Exercises in Political Neutrality: The Lift Website’s Unified Field Theory of Medical Marijuana in Canada
You’ve probably seen it before but if you haven’t, go and visit liftcannabis.ca, the Lift website developed in 2013, by Tyler Sookochoff, former director of marketing for a firm that produces cannabis harvesting equipment. Lift has two regular employees: Sookochoff, and communications director, David Brown, my interviewee for this week. The site features a blog, and thus a few bloggers. The writers include, besides Brown, Cannabis Digest blogger Owen Smith, and Jenna Valleriani. Lift is independent: it is neither a political affiliate nor an extension of any other organization. It is financially independent. It is not monetized. It features no ads. It has no regular donors. It is nobody’s baby. On the other hand its goal is to help bring together the disparate elements of a Canadian medical marijuana community, some of which are not on speaking terms with others. It features links to Health Canada’s licensed producers (LPs), for example, but wishes as well to serve members of Canada’s medical marijuana dispensaries, and medicinal home growers. Although independent, thus, it is complexly constrained.
David Brown’s ideal is benign neutrality. He would like Lift to present medical marijuana as an emerging industry neither to be promoted nor opposed, but rather to be perceived as a fact. He would like the site to be an unbiased new source, and an important hub for the Canadian market. To this end, Lift links visitors to the 16 producers currently licensed under the MMPR. It provides an introduction to obtaining legal access to medical marijuana in Canada. It also links visitors to medical cannabis dispensaries across Canada; to clinics that introduce patients to sympathetic doctors; to information on the latest cannabis strains; to the medical uses of cannabis; to sites for cannabis accessories, vapourizers for example; and to the blogs. Some blogs provide information on Health Canada’s rules, viewed in a charitable light; others are fiercely supportive of the upcoming court cases to secure rights for home growers, and for makers of cannabis extracts, currently illegal. The aggregation of such views, or at least the act of placing them side by side within the confines, understood loosely, of what is legal, appears to be Lift’s take on neutrality.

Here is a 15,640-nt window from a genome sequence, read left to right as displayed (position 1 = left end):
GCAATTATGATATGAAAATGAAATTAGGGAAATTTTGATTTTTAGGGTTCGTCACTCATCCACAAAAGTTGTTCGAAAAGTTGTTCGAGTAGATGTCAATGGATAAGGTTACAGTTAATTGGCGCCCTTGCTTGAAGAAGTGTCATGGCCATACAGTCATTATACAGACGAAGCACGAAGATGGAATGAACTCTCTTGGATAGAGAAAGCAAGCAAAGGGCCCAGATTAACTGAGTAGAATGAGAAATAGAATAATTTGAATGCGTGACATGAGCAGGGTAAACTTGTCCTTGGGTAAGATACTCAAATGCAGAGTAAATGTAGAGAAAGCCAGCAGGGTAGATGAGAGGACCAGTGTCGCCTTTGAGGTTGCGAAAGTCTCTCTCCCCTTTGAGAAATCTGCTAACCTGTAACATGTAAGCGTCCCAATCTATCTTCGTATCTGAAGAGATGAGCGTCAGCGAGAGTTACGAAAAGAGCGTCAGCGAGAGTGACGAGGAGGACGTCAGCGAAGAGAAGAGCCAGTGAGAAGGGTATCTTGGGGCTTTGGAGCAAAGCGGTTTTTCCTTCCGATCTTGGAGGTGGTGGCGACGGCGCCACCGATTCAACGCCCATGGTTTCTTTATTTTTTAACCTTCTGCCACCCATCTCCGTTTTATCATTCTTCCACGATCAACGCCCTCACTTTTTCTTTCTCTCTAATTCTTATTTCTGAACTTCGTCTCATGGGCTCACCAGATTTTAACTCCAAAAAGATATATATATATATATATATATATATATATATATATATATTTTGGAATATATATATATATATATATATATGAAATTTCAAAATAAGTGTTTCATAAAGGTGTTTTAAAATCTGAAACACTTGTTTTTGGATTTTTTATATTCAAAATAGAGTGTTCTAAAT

Brown and Sookochoff would like Lift to be a place for anyone wanting to join the conversation about cannabis. They would like to see more active participants, and to invite more writers. They publish regular patient reviews of LPs, and of strains. The reviews themselves are charming hybrids, straddling cannabis medicine and cannabis culture and spirituality. They describe strain effectiveness for particular ailments, but rhapsodize as well on the beauty of the buds and trichomes—“very pretty bright green with a few hints of purple.” They detail with enthusiasm the qualities of high, stone, or ‘bake’ that favourite strains produce. One review writer provides a Youtube link to cannabis infused buttermaking, as well as to some recipes. At the patient review level medical, recreational and legal boundaries are crossed liberally, with nary a hint of meta-commentary, self-analysis, or angst. Very refreshing.
In 2014, Lift hosted the first Canadian Awards, under several categories, for the best strains. It also handed announced awards for the best LP, dispensary, clinic, blog and head shop. The site hosted, in addition, a competition for the best Canadian Cannabis Crusader. Its selection for that year, based on member votes, was BC lawyer, John Conroy, who has been leading the coalition to fight for patients’ rights to grow their own medicines. I must confess I’m not wild about the Christian implications of ‘crusade,’ with its imagery of holy wars and swords on horseback, but one has to applaud Lift’s basic intention. Then again, I was raised on Crusader Rabbit, and if that’s what Brown and Sookochoff had in mind, I withdraw the critique.
I asked David Brown how, in his view, the social media stand in relation to their mainstream counterparts. Does he see the latter as constitutionally hollow, doomed forever to repeat RCMP generated stats? Nope. Brown lacks the gene for curmudgeonly assessments. Either that or he’s cultivating the practice of Zen impartiality, an outlook for which I admit I have little aptitude. He’s been sending emails to journalists for a while now, offering variations on: I saw your article, and here’s what you really need to know. He’s sympathetic; the subject of cannabis lends itself to being misrepresented, and journalists seem to know very little. These days, he is called occasionally for an opinion. He admits though, to being disappointed. To date, his input remains unacknowledged. I think he should start charging by the word.